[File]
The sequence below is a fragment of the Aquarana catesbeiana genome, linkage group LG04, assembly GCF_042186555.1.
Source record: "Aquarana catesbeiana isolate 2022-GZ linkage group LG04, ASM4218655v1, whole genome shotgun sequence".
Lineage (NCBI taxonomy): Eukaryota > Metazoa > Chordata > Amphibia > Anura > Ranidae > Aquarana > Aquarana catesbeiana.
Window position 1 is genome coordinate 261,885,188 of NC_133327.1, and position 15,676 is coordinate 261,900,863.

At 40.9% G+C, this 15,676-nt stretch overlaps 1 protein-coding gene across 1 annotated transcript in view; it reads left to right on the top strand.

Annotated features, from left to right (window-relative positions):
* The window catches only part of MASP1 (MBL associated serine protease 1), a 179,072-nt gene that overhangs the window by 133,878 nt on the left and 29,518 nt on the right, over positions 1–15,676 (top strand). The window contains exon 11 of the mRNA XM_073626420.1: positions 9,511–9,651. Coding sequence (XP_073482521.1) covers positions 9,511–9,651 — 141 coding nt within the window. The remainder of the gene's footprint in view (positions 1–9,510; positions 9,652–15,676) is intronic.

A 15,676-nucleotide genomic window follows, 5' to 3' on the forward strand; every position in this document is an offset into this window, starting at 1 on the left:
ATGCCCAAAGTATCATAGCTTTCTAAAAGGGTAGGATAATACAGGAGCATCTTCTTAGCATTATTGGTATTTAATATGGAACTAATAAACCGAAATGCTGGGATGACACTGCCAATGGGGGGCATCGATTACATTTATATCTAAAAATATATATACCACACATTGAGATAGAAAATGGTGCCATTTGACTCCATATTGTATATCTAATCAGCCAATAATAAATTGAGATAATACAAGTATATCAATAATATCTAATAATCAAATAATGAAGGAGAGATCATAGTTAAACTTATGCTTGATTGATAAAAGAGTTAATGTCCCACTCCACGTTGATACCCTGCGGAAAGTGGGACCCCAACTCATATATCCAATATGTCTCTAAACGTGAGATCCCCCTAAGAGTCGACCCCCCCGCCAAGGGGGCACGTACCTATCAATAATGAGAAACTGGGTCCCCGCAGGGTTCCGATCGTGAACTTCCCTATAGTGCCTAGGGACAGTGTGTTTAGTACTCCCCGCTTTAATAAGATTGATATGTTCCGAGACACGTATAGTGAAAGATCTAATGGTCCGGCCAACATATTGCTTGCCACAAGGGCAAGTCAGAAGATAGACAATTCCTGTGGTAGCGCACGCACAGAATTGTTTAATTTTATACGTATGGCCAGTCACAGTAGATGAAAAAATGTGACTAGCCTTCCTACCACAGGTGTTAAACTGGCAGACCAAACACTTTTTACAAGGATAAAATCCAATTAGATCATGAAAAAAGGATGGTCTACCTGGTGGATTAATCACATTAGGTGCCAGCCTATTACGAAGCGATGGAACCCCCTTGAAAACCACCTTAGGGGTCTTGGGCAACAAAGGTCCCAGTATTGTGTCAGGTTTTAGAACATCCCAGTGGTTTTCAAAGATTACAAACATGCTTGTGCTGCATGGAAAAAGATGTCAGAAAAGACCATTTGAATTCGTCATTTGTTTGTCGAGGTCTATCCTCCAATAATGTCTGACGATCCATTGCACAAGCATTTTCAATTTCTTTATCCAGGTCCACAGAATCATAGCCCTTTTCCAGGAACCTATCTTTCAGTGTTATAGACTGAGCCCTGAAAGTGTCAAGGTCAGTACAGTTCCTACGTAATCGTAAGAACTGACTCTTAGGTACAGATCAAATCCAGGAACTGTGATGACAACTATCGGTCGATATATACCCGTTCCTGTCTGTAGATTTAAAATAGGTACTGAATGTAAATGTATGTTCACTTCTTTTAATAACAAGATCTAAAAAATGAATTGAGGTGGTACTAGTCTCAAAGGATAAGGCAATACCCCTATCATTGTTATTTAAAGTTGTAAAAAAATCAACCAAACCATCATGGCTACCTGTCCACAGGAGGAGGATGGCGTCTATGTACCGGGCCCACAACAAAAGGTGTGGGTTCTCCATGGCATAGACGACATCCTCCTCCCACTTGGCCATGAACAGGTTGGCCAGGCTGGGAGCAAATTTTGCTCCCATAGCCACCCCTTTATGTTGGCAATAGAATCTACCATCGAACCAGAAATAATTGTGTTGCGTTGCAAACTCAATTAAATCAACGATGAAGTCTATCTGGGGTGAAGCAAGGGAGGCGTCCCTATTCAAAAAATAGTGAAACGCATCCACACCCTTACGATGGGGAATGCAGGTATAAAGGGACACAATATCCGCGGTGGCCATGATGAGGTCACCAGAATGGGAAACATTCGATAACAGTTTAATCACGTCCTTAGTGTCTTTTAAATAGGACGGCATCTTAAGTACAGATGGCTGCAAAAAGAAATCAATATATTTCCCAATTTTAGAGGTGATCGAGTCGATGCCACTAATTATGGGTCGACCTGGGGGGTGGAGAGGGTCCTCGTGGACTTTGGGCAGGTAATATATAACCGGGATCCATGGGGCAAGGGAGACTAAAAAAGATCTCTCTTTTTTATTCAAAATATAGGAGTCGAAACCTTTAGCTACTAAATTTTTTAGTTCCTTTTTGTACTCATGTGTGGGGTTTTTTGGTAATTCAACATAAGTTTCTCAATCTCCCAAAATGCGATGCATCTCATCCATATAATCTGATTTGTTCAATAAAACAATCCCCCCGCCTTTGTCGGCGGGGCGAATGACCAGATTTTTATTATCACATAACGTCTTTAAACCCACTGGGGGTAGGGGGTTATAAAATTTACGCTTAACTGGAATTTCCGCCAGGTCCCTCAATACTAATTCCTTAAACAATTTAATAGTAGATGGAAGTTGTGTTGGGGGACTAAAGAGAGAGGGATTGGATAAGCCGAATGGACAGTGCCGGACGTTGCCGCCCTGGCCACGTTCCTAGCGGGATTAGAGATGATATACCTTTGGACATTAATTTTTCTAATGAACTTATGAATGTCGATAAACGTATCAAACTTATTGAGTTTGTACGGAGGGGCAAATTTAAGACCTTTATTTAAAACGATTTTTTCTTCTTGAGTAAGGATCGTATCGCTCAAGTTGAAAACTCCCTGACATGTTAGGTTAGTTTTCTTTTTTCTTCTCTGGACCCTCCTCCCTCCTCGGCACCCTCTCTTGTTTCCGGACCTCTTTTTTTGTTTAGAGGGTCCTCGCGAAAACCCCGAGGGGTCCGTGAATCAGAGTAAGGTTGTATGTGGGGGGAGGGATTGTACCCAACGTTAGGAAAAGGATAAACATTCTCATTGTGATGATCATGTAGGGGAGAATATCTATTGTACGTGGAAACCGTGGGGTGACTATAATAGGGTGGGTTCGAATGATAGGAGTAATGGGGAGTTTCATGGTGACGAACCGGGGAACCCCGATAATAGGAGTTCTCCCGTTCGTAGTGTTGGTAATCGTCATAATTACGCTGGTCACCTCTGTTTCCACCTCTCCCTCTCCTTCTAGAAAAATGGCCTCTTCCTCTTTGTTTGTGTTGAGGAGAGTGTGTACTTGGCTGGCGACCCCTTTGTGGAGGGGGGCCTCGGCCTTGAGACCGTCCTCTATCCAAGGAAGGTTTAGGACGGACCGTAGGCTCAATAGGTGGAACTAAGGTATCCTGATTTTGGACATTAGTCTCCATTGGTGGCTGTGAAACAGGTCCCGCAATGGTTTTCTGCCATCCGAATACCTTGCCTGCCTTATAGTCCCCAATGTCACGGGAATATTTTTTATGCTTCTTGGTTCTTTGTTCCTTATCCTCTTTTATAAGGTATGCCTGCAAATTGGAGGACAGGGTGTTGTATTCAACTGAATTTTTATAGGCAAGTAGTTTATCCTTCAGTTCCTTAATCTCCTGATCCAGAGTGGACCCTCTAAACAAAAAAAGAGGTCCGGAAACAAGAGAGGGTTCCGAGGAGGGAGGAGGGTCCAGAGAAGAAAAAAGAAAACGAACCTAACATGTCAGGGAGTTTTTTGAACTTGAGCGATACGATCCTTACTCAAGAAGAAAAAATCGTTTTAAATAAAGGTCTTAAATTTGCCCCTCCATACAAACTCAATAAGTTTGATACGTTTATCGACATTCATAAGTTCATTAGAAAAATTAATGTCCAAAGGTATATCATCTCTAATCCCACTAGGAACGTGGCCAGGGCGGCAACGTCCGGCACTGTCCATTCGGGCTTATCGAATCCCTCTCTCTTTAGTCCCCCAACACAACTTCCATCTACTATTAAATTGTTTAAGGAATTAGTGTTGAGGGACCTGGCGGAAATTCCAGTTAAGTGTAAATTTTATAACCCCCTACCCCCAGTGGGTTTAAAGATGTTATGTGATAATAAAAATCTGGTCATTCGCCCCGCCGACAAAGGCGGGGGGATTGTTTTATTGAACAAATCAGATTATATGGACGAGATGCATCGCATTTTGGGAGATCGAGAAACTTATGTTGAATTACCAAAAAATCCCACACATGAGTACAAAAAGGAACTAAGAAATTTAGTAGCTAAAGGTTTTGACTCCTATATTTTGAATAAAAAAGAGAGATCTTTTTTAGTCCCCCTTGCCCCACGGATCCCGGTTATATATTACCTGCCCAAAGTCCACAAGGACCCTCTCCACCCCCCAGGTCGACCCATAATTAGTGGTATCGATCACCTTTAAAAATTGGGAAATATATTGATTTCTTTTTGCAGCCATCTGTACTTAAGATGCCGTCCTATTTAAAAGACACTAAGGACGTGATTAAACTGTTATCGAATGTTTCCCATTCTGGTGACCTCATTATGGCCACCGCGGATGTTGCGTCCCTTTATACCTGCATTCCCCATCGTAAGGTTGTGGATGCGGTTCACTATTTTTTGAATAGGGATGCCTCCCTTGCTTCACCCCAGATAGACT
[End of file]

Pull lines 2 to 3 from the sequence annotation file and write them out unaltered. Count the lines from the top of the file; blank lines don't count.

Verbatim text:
Source record: "Aquarana catesbeiana isolate 2022-GZ linkage group LG04, ASM4218655v1, whole genome shotgun sequence".
Lineage (NCBI taxonomy): Eukaryota > Metazoa > Chordata > Amphibia > Anura > Ranidae > Aquarana > Aquarana catesbeiana.